At just 4 minutes and 8 seconds, it may seem like there's little to be gleaned from the announcement. But Lucasfilm has provided a wealth of clues in the announcement video, including glances at whiteboard sessions and commentary from several Lucasfilm staff and authors involved in the project development. Coupled with a few other official details - like the synopses from High Republic book pre-orders and the short breakdown on - we're starting to get a much better picture of what this era in the Star Wars universe will look like. But more than that, we've been offered some sneak peeks into what the Lucasfilm team is envisioning for this latest expansion of the franchise.

First things first, there are no planned films or TV series at this point. This project is heavily focused on printed materials - novels and comics. Of course, if these ventures are well received by fans, you can rest assured that Disney and Lucasfilm won't miss the opportunity to cash in on other forms of media. But printed material offers Lucasfilm the freedom to tell these stories without the practical limitations and cost investments of a major studio production. They're testing the waters, so to speak, and the response from the masses will ultimately decide how far out to sea they're willing to swim.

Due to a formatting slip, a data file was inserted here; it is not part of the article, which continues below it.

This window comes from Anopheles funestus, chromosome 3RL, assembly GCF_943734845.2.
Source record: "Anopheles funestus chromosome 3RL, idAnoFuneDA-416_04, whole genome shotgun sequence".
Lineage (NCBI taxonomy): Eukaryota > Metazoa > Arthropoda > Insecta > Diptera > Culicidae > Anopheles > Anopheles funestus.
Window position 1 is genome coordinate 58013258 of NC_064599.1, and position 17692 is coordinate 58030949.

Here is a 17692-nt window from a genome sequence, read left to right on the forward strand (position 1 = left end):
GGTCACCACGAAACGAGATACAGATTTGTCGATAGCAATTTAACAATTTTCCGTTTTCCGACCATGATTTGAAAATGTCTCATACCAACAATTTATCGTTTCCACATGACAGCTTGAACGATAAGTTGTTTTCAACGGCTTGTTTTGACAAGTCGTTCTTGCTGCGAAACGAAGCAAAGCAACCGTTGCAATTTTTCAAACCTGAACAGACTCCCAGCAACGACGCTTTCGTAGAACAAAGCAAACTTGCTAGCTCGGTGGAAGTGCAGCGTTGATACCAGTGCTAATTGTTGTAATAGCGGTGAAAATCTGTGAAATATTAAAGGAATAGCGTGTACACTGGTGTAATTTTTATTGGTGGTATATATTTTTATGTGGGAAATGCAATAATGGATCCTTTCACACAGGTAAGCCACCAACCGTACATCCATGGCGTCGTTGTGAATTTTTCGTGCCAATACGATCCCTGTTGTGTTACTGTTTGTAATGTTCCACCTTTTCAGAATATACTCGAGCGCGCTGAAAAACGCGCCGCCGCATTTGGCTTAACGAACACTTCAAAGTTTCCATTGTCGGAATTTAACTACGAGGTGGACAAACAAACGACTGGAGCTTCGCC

What is the High Republic?

Officially, the timeline of the High Republic era starts about 200 years prior to the The Phantom Menace that'd be around 232 BBY, for our fellow super Geeks out there). This is described as the "Golden Age" of the Republic. It's a period of relative peace and prosperity across the Galaxy. Threats to the Republic are primarily limited to regions outside of its borders - the Outer Rim territories and the Dark Regions, more specifically. And at least some of the storytelling is going to revolve around the Republic and Jedi efforts to maintain safety and security in those far reaches of the Galaxy.